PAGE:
August 1, 2017 | Cathy Thomas Hess, BSN, RN, CWCN

3 Minute Read

Quality Payment Program and Quality Measure Benchmarks

The key to successful Merit-based Incentive Payment System (MIPS) reporting is your engagement in the process. As discussed in previous columns, there are 4 categories of MIPS-eligible clinician performance contributing to a composite performance score of up to 100 points: Quality (weighted at 60% for 2017), Advancing Care Information (weighted at 25% for 2017), Improvement Activities (weighted at 15% for 2017), and Cost (weighted at 0% for 2017, but will be weighted for 2018 and in future).

In this column, we are digging deeper into the “Quality” category and taking a closer look at the Quality Measure Benchmarks. The following information is directly referenced from the Quality Measure Benchmarks Overview.1 Under the “documents and downloads” section, you can download the 2017 Quality Measure zip file at to access the Quality Measure Benchmarks Overview document for your files. It is the fourth URL in the list.

When a clinician submits measures for the MIPS Quality Performance Category, each measure is assessed against its benchmarks to determine how many points the measure earns. A clinician can receive anywhere from 3 to 10 points for each measure (not including any bonus points). Benchmarks are specific to the type of submission mechanism: electronic health records (EHRs), Qualified Clinical Data Registry (QCDR)/registries, Consumer Assessment of Healthcare Providers and Systems (CAHPS), and claims. These historic benchmarks are based on actual performance data submitted to PQRS in 2015, except for CAHPS. For CAHPS, the benchmarks are based on 2 sets of surveys: 2015 CAHPS for Physician Quality Reporting System (PQRS) and CAHPS for Accountable Care Organizations. Submissions via the Centers for Medicare & Medicaid Services Web Interface will use benchmarks from the Shared Savings Program.

Each benchmark is presented in terms of deciles. Points will be awarded within each decile (see Table, Clinicians who receive a score in the first or second decile will receive 3 points. Clinicians who are in the third decile will receive somewhere between 3 and 3.9 points, depending on their exact position in the decile; clinicians in higher deciles will receive a corresponding number of points. For example, if a clinician submits data showing 83% on the measure, and the fifth decile begins at 72% and the sixth decile begins at 85%, then the clinician will receive between 5 and 5.9 points because 83% is in the fifth decile. For inverse measures where a positive performance is seen in a lower score, the scores are reversed in the benchmark deciles, and higher scores are in lower deciles, but the lowest deciles still receive the lowest points.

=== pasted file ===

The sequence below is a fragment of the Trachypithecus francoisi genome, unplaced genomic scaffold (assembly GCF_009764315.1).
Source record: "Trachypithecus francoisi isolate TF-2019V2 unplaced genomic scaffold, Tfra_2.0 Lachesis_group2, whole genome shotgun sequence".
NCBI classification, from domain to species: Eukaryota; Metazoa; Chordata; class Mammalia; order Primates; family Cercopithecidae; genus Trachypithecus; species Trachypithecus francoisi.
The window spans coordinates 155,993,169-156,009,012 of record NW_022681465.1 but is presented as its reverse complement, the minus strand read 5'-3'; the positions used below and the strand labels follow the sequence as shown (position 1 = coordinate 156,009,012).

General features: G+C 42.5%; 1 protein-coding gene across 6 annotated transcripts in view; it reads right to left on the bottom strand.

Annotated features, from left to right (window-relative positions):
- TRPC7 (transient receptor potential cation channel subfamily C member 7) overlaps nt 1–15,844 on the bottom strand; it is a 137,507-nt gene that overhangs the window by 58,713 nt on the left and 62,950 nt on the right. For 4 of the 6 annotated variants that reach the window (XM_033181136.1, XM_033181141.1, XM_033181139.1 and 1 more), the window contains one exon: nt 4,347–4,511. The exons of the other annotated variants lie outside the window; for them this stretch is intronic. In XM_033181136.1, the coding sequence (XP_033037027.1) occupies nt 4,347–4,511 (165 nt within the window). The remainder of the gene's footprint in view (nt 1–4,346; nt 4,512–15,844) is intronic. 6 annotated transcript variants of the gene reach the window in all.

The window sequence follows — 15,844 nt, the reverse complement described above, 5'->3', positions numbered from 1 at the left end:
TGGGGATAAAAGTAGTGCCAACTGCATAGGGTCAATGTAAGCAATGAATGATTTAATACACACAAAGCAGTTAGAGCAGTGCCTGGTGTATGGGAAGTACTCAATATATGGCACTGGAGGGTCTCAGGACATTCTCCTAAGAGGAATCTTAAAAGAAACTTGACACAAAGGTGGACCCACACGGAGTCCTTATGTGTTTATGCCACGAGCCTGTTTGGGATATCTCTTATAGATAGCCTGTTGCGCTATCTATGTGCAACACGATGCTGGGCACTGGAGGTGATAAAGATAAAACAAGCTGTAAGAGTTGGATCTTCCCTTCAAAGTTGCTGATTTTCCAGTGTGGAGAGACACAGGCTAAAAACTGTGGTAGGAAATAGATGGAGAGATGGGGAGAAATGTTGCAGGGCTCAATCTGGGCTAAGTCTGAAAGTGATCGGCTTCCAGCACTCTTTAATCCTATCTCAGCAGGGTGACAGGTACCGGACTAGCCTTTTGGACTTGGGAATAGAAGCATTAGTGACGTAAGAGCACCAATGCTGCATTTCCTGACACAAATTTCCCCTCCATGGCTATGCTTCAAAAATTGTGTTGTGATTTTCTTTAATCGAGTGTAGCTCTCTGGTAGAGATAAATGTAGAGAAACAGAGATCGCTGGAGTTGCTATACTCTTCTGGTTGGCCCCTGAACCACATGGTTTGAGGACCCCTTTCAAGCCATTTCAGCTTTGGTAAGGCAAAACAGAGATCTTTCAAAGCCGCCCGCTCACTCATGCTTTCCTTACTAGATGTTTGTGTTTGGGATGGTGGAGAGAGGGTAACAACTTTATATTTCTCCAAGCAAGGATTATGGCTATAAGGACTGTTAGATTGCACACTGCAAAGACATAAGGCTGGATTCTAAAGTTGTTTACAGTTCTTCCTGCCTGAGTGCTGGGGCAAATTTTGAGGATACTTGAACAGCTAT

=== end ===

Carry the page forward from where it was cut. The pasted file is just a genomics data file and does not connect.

To read the full article in “Advances in Skin & Wound Care” by Cathy Thomas Hess, click here.

Read previous articles in “Advances in Skin & Wound Care” by Cathy Thomas Hess in the link.

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Cathy is Chief Clinical Officer for WoundExpert® and Vice President at Net Health, and in addition to being the MIPS Clinical Consultant for WoundExpert. She gained over 30 years of expertise in various acute care, long-term care, sub-acute care facilities, home-health agencies, and outpatient wound care department settings. Cathy is the author of Clinical Guide to Skin and Wound Care (also translated into Italian and Portuguese) – Eighth Edition published in September of 2018.

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